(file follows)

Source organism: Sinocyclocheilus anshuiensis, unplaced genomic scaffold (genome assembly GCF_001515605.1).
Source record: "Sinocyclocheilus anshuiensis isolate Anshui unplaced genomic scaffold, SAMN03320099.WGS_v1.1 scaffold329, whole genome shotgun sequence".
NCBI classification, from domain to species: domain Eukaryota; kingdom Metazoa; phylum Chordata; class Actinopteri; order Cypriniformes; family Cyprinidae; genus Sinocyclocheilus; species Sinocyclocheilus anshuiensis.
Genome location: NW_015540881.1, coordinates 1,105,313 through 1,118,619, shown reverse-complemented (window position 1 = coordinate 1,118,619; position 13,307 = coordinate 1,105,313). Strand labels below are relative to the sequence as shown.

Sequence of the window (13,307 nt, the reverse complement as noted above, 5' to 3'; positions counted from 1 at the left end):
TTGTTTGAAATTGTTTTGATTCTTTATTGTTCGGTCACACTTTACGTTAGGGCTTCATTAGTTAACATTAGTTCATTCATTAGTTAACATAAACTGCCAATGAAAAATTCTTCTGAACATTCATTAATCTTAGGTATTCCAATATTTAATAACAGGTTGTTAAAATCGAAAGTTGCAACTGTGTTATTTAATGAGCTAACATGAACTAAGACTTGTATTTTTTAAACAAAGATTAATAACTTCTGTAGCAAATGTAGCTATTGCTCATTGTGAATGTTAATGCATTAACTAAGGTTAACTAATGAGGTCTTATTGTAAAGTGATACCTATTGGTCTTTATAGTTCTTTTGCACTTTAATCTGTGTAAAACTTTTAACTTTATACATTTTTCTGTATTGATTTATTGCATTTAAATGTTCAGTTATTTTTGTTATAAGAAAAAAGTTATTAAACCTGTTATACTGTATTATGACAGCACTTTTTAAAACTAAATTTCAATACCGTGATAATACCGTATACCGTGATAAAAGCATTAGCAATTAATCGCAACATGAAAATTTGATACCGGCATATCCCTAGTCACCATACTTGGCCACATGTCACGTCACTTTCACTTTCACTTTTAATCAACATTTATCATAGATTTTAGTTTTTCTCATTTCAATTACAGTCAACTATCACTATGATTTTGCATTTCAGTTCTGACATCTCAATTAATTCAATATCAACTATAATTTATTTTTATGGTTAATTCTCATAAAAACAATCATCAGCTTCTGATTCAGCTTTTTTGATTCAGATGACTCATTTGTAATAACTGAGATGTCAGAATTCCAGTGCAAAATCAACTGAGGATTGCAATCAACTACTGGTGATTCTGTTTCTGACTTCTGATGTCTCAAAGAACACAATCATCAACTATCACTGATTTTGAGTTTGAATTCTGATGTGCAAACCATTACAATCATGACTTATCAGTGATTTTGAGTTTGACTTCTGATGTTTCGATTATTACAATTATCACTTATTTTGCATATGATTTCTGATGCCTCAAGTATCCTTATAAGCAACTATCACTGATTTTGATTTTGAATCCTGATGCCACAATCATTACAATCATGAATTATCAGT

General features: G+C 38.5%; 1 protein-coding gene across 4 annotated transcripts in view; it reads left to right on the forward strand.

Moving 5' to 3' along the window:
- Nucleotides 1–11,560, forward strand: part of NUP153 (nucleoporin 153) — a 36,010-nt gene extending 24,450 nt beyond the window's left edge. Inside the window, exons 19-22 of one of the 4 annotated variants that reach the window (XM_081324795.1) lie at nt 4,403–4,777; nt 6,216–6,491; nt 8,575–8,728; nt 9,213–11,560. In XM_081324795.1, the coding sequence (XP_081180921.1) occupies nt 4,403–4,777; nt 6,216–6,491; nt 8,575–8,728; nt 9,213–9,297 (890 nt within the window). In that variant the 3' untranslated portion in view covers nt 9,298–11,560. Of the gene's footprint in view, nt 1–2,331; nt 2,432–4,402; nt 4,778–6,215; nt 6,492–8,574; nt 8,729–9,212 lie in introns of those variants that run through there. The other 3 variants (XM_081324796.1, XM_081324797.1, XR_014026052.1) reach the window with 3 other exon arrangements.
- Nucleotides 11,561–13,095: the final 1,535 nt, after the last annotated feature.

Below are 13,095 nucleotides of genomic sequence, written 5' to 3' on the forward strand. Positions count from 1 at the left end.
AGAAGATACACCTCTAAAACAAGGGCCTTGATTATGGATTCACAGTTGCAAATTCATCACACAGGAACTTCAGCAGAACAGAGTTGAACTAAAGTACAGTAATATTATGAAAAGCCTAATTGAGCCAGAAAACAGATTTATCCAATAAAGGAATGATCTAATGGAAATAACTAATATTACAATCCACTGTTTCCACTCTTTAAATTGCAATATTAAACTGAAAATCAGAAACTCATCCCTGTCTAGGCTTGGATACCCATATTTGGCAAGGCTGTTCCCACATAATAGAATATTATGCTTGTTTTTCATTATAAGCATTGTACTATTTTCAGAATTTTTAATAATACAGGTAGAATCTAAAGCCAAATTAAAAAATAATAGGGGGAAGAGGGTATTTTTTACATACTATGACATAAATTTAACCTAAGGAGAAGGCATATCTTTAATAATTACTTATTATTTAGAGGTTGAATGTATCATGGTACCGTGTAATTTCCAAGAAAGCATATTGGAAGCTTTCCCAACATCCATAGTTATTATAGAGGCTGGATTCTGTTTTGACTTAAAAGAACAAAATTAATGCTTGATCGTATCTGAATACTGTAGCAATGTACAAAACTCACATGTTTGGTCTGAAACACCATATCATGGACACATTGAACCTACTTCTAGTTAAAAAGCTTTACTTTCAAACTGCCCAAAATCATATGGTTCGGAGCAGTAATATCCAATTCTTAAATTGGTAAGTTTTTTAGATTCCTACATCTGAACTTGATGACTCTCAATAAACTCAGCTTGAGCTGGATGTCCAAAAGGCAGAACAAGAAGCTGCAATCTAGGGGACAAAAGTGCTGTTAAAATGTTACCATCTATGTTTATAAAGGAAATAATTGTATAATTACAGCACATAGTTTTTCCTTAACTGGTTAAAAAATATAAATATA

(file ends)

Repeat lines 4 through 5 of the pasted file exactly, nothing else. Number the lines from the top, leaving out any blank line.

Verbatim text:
Genome location: NW_015540881.1, coordinates 1,105,313 through 1,118,619, shown reverse-complemented (window position 1 = coordinate 1,118,619; position 13,307 = coordinate 1,105,313). Strand labels below are relative to the sequence as shown.

Sequence of the window (13,307 nt, the reverse complement as noted above, 5' to 3'; positions counted from 1 at the left end):